• Share
  • Email
  • Embed
  • Like
  • Save
  • Private Content
Consumer Health
 

Consumer Health

on

  • 691 views

 

Statistics

Views

Total Views
691
Views on SlideShare
691
Embed Views
0

Actions

Likes
0
Downloads
11
Comments
0

0 Embeds 0

No embeds

Accessibility

Upload Details

Uploaded via as Microsoft PowerPoint

Usage Rights

© All Rights Reserved

Report content

Flagged as inappropriate Flag as inappropriate
Flag as inappropriate

Select your reason for flagging this presentation as inappropriate.

Cancel
  • Full Name Full Name Comment goes here.
    Are you sure you want to
    Your message goes here
    Processing…
Post Comment
Edit your comment

Consumer Health Consumer Health Presentation Transcript

  • Consumer Health Advertising and Marketing Chpt 4 Adapted from Jim Grizzell @ CSU Pomona
  • Advertising & Marketing
    • Advertising
      • The activity of attracting public attention to a product or business, as by paid announcements in the print, broadcast, or electronic media
    • Marketing
      • To offer for sale
      • To sell
  • Advertising
    • Placement of announcements and persuasive messages in time or space
    • Purchased in any of the mass media by business firms, nonprofit organizations, government agencies, and individuals who
    • Seek to inform and / or persuade members of a particular target market or audience about their products, services, organizations, or ideas
  • Marketing
    • The process of planning and executing the conception, pricing, promotion, and distribution of ideas, goods, and services to create exchanges that satisfy individual and organizational objectives
  • Marketing Ethics
    • American Marketing Association Code of Ethics http://www.marketingpower.com/live/content435.php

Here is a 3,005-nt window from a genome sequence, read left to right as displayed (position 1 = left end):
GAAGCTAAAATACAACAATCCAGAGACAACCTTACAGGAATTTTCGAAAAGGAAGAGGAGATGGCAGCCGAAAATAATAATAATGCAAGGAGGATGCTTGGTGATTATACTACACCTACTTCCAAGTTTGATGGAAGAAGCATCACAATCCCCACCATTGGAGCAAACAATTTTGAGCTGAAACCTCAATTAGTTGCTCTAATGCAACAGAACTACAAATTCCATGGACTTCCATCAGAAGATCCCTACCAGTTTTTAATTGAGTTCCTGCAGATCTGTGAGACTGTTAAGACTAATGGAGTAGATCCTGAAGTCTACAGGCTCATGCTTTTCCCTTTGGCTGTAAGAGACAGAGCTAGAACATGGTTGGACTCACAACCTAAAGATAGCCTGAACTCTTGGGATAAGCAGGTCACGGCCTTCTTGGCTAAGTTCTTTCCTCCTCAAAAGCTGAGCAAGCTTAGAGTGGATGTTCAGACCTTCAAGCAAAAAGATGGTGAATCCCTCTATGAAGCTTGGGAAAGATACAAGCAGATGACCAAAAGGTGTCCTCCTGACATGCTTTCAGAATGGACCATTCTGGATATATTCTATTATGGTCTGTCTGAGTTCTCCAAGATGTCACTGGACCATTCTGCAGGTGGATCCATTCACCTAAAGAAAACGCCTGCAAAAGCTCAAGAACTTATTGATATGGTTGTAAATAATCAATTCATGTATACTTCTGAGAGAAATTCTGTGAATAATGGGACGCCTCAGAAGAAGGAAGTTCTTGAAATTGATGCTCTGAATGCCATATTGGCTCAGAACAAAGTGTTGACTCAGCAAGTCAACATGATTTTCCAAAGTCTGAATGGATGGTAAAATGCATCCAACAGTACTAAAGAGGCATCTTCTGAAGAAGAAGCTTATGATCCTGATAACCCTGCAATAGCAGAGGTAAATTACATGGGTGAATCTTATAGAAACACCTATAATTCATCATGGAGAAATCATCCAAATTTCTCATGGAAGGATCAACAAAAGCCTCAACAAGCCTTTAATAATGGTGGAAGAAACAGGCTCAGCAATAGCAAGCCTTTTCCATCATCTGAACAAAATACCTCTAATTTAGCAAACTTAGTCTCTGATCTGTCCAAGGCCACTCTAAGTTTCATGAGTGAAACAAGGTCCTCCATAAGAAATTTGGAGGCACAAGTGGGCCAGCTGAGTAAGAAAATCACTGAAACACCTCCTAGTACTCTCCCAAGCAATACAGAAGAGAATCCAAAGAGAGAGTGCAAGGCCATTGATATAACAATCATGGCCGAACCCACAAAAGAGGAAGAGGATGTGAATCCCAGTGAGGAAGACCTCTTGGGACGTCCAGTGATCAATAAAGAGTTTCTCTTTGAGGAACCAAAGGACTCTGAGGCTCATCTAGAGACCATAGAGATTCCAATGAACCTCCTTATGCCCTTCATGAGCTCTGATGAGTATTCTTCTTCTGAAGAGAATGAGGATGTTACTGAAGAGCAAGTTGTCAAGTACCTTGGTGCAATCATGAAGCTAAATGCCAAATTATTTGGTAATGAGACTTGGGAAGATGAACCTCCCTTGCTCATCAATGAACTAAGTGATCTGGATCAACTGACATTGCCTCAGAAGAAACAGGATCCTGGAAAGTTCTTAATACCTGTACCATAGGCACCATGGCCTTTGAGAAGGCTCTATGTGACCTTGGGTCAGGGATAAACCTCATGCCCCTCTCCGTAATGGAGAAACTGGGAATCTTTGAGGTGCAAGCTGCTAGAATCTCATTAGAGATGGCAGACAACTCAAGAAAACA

• AMA Code of Ethics
    • Participants in the marketing exchange process should be able to expect that:
      • Products and services offered are safe and fit for their intended uses
      • Communications about offered products and services are not deceptive
  • AMA Code of Ethics
    • Avoidance of false and misleading advertising
    • Rejection of high-pressure manipulations, or misleading sales tactics
    • Avoidance of sales promotions that use deception or manipulation
  • Advertising Techniques
    • Words, phrases
      • Puffery
      • Weasel words & phrases
      • Half-truths
      • Power words
    • AMA Code
      • “ Do not use puffery statements or hype (i.e. we make the best widgets East of the Rockies), but do inform the reader of your status in your industry”
  • What to Look For
    • Unambiguous clinical outcome
      • When compared with DRUG X, DRUG Y delivers faster symptom relief.
    • Vague clinical outcome
      • DRUG X is the new, effective 20 μg pill with a low incidence of discontinuation due to skin problems.
    • Emotive or immeasurable outcome
      • DRUG X – one of a kind or DRUG X – a source of healing power.
    • Non-clinical outcome (eg, drug plasma half-lives or biochemical markers)
      • Using DRUG X resulted in a 30% increase in arterial luminal diameter in post-mortem dissections.
  • Marketing by . . .
    • Medical Professionals
    • Hospitals
    • Prescription drug companies
      • Direct to consumer advertising
    • Non-prescription drug companies
  • Marketing Other Products
    • Food
    • Dietary supplements
    • Tobacco
    • Weight loss
    • Youth and beauty
    • Exercise and fitness
  • Food Advertising
    • Promotes dietary imbalance
      • High fat, high sugar, low nutrients, snacks
    • Goal of children’s shows to sell products